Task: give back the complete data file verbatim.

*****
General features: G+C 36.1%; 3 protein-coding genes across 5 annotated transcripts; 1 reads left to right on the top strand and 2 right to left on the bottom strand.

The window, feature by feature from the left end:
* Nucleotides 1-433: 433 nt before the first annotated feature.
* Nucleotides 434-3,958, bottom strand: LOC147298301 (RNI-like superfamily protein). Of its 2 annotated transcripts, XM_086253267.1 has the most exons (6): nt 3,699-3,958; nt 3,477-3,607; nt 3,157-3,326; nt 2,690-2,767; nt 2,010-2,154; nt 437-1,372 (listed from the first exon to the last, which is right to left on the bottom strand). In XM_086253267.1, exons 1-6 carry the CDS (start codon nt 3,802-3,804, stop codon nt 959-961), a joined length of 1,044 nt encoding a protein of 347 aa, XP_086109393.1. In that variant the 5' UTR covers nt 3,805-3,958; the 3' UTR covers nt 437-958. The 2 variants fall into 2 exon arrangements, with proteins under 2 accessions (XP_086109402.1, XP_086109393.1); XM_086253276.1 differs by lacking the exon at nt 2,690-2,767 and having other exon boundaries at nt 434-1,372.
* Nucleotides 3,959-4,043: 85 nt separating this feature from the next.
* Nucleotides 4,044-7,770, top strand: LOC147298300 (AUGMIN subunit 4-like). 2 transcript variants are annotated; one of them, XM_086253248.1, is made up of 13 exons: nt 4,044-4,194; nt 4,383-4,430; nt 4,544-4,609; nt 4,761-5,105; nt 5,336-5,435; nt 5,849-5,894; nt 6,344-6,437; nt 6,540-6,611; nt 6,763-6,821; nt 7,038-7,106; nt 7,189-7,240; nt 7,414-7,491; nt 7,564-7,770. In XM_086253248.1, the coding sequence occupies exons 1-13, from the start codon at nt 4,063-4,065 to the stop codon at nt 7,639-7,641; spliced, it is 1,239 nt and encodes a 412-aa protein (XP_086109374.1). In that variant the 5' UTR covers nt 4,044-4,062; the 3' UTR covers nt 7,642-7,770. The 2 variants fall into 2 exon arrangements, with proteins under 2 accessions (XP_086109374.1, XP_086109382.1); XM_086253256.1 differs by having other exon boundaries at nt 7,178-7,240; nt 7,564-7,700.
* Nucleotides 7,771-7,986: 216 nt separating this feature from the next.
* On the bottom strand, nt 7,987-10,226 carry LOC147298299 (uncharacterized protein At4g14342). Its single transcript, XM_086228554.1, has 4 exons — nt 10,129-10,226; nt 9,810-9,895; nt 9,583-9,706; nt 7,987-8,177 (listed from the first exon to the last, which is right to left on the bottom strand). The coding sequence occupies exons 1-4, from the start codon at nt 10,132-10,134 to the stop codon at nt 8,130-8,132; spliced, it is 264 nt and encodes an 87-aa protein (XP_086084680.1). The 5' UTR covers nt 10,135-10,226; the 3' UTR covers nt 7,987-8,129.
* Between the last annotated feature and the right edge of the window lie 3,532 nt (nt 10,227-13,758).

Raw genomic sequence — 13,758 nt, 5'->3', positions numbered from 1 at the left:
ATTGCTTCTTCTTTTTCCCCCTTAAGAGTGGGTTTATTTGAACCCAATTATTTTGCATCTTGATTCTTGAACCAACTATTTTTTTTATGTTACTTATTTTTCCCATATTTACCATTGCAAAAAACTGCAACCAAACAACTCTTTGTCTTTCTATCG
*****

General features: G+C 36.1%; 3 protein-coding genes across 5 annotated transcripts; 1 reads left to right on the top strand and 2 right to left on the bottom strand.

The window, feature by feature from the left end:
* Nucleotides 1-433: 433 nt before the first annotated feature.
* Nucleotides 434-3,958, bottom strand: LOC147298301 (RNI-like superfamily protein). Of its 2 annotated transcripts, XM_086253267.1 has the most exons (6): nt 3,699-3,958; nt 3,477-3,607; nt 3,157-3,326; nt 2,690-2,767; nt 2,010-2,154; nt 437-1,372 (listed from the first exon to the last, which is right to left on the bottom strand). In XM_086253267.1, exons 1-6 carry the CDS (start codon nt 3,802-3,804, stop codon nt 959-961), a joined length of 1,044 nt encoding a protein of 347 aa, XP_086109393.1. In that variant the 5' UTR covers nt 3,805-3,958; the 3' UTR covers nt 437-958. The 2 variants fall into 2 exon arrangements, with proteins under 2 accessions (XP_086109402.1, XP_086109393.1); XM_086253276.1 differs by lacking the exon at nt 2,690-2,767 and having other exon boundaries at nt 434-1,372.
* Nucleotides 3,959-4,043: 85 nt separating this feature from the next.
* Nucleotides 4,044-7,770, top strand: LOC147298300 (AUGMIN subunit 4-like). 2 transcript variants are annotated; one of them, XM_086253248.1, is made up of 13 exons: nt 4,044-4,194; nt 4,383-4,430; nt 4,544-4,609; nt 4,761-5,105; nt 5,336-5,435; nt 5,849-5,894; nt 6,344-6,437; nt 6,540-6,611; nt 6,763-6,821; nt 7,038-7,106; nt 7,189-7,240; nt 7,414-7,491; nt 7,564-7,770. In XM_086253248.1, the coding sequence occupies exons 1-13, from the start codon at nt 4,063-4,065 to the stop codon at nt 7,639-7,641; spliced, it is 1,239 nt and encodes a 412-aa protein (XP_086109374.1). In that variant the 5' UTR covers nt 4,044-4,062; the 3' UTR covers nt 7,642-7,770. The 2 variants fall into 2 exon arrangements, with proteins under 2 accessions (XP_086109374.1, XP_086109382.1); XM_086253256.1 differs by having other exon boundaries at nt 7,178-7,240; nt 7,564-7,700.
* Nucleotides 7,771-7,986: 216 nt separating this feature from the next.
* On the bottom strand, nt 7,987-10,226 carry LOC147298299 (uncharacterized protein At4g14342). Its single transcript, XM_086228554.1, has 4 exons — nt 10,129-10,226; nt 9,810-9,895; nt 9,583-9,706; nt 7,987-8,177 (listed from the first exon to the last, which is right to left on the bottom strand). The coding sequence occupies exons 1-4, from the start codon at nt 10,132-10,134 to the stop codon at nt 8,130-8,132; spliced, it is 264 nt and encodes an 87-aa protein (XP_086084680.1). The 5' UTR covers nt 10,135-10,226; the 3' UTR covers nt 7,987-8,129.
* Between the last annotated feature and the right edge of the window lie 3,532 nt (nt 10,227-13,758).

Raw genomic sequence — 13,758 nt, 5'->3', positions numbered from 1 at the left:
ATTGCTTCTTCTTTTTCCCCCTTAAGAGTGGGTTTATTTGAACCCAATTATTTTGCATCTTGATTCTTGAACCAACTATTTTTTTTATGTTACTTATTTTTCCCATATTTACCATTGCAAAAAACTGCAACCAAACAACTCTTTGTCTTTCTATCG